Figure 5 also includes the calculated temperature (dashed) distribution from the calibration model at the two locations where the thermal probes were positioned experimentally. This numerical simulation replicated all aspects of the experimental procedure including the four sets of twenty pulses and the 3.5 seconds delay after the first ten pulses in each set due to the recharging demands of the capacitors. Even though the starting temperature was set to 33°C, we scaled the resulting initial temperatures to match the experimental values in order to provide a more objective comparison. From this figure, it is clear that the temperatures calculated with the numerical model were marginally higher than the measured ones. This calibration model was used as the basis for the parametric study since we were able to closely match the experimental and calculated temperature and electrical current.

Numerical Models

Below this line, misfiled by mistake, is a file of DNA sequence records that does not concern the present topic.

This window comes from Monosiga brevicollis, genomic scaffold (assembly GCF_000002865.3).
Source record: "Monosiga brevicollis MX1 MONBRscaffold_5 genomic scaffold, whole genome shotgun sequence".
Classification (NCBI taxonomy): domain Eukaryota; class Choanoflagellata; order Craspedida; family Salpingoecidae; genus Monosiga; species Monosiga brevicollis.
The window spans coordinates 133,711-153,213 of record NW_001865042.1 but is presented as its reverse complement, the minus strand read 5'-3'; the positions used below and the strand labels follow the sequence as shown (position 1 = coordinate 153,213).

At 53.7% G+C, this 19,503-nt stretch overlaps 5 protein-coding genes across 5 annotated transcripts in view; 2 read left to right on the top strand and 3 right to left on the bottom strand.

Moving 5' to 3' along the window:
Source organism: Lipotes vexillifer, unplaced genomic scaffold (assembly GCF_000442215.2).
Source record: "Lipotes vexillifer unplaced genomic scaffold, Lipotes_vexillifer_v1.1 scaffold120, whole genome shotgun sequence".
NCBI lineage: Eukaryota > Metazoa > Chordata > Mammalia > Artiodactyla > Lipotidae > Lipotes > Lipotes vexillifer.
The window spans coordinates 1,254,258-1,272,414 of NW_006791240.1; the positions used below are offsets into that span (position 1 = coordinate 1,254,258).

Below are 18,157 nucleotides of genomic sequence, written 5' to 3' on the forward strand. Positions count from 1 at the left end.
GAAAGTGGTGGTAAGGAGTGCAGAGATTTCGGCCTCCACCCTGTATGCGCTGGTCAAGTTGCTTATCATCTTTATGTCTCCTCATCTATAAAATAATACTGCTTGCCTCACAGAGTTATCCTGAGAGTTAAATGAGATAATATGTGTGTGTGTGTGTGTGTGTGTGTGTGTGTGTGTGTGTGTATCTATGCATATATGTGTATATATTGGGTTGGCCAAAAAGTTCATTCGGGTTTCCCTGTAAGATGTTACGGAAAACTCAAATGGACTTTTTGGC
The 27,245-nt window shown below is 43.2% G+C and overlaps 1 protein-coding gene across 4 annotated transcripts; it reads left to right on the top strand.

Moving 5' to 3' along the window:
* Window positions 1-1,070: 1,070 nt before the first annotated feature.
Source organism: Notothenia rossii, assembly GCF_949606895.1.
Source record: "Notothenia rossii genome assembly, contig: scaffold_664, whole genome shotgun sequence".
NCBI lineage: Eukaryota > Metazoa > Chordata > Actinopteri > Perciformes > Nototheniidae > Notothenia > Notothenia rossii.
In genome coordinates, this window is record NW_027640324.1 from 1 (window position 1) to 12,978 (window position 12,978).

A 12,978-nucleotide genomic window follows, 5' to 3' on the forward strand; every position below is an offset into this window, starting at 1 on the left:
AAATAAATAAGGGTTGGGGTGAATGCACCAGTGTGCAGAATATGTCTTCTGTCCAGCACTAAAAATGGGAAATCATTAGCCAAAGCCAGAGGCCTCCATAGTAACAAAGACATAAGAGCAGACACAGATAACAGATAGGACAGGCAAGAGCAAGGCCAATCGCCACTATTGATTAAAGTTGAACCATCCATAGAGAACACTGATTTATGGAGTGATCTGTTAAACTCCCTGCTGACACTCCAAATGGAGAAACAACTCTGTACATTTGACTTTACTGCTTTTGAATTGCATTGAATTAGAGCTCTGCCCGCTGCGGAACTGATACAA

Figure 6 is a representation of the results from the simulated IRE treatments in brain. This figure displays the electric field, conductivity, temperature, and thermal damage distributions at the end of an entire IRE protocol. The electric field and temperature distributions are critical since they allow for the numerical integration of the electric field (Figure 6A) to determine volumes of IRE and temperature (Figure 6C) to assess thermal effects including thermal damage, respectively (Figure 6D). We provide these distributions for one time point (80 s) and treatment parameter set (e.g. eighty 50-μs pulses at 1000 V delivered at 1 Hz), but could readily report any of the other simulated protocols. Figure 6A displays the electric field distribution on the tissue treated with IRE. Figure 6B shows the distribution of the electrical conductivity of the tissue as given by Equation 2. Figure 6C presents the temperatures at the completion of the pulse delivery. Figure 6D uses the temperature data throughout the treatment delivery to assess the presence of thermal damage. The maximum temperature reached was 47.8°C, with a thermal damage value, Ω, of 0.38. The increase in temperature during this simulation did not generate any tissue death by thermal modes since Ω was below the 0.53 threshold needed for thermal damage.